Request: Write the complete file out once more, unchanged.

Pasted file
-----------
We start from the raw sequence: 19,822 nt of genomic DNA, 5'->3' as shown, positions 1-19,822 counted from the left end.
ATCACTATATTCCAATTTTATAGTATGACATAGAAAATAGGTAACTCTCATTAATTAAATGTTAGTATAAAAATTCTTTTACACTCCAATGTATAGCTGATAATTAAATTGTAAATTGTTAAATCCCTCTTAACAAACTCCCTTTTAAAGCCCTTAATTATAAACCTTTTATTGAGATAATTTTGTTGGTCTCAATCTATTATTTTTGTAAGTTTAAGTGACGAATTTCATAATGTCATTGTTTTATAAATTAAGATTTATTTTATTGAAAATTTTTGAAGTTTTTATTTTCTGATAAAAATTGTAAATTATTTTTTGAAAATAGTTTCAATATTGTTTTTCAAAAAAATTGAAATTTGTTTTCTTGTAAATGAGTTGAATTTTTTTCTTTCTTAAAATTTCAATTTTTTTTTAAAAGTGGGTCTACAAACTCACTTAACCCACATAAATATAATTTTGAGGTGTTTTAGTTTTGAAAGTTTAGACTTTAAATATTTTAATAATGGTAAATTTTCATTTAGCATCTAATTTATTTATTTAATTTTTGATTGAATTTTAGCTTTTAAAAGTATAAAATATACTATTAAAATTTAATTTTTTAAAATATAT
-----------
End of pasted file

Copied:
We start from the raw sequence: 19,822 nt of genomic DNA, 5'->3' as shown, positions 1-19,822 counted from the left end.
ATCACTATATTCCAATTTTATAGTATGACATAGAAAATAGGTAACTCTCATTAATTAAATGTTAGTATAAAAATTCTTTTACACTCCAATGTATAGCTGATAATTAAATTGTAAATTGTTAAATCCCTCTTAACAAACTCCCTTTTAAAGCCCTTAATTATAAACCTTTTATTGAGATAATTTTGTTGGTCTCAATCTATTATTTTTGTAAGTTTAAGTGACGAATTTCATAATGTCATTGTTTTATAAATTAAGATTTATTTTATTGAAAATTTTTGAAGTTTTTATTTTCTGATAAAAATTGTAAATTATTTTTTGAAAATAGTTTCAATATTGTTTTTCAAAAAAATTGAAATTTGTTTTCTTGTAAATGAGTTGAATTTTTTTCTTTCTTAAAATTTCAATTTTTTTTTAAAAGTGGGTCTACAAACTCACTTAACCCACATAAATATAATTTTGAGGTGTTTTAGTTTTGAAAGTTTAGACTTTAAATATTTTAATAATGGTAAATTTTCATTTAGCATCTAATTTATTTATTTAATTTTTGATTGAATTTTAGCTTTTAAAAGTATAAAATATACTATTAAAATTTAATTTTTTAAAATATAT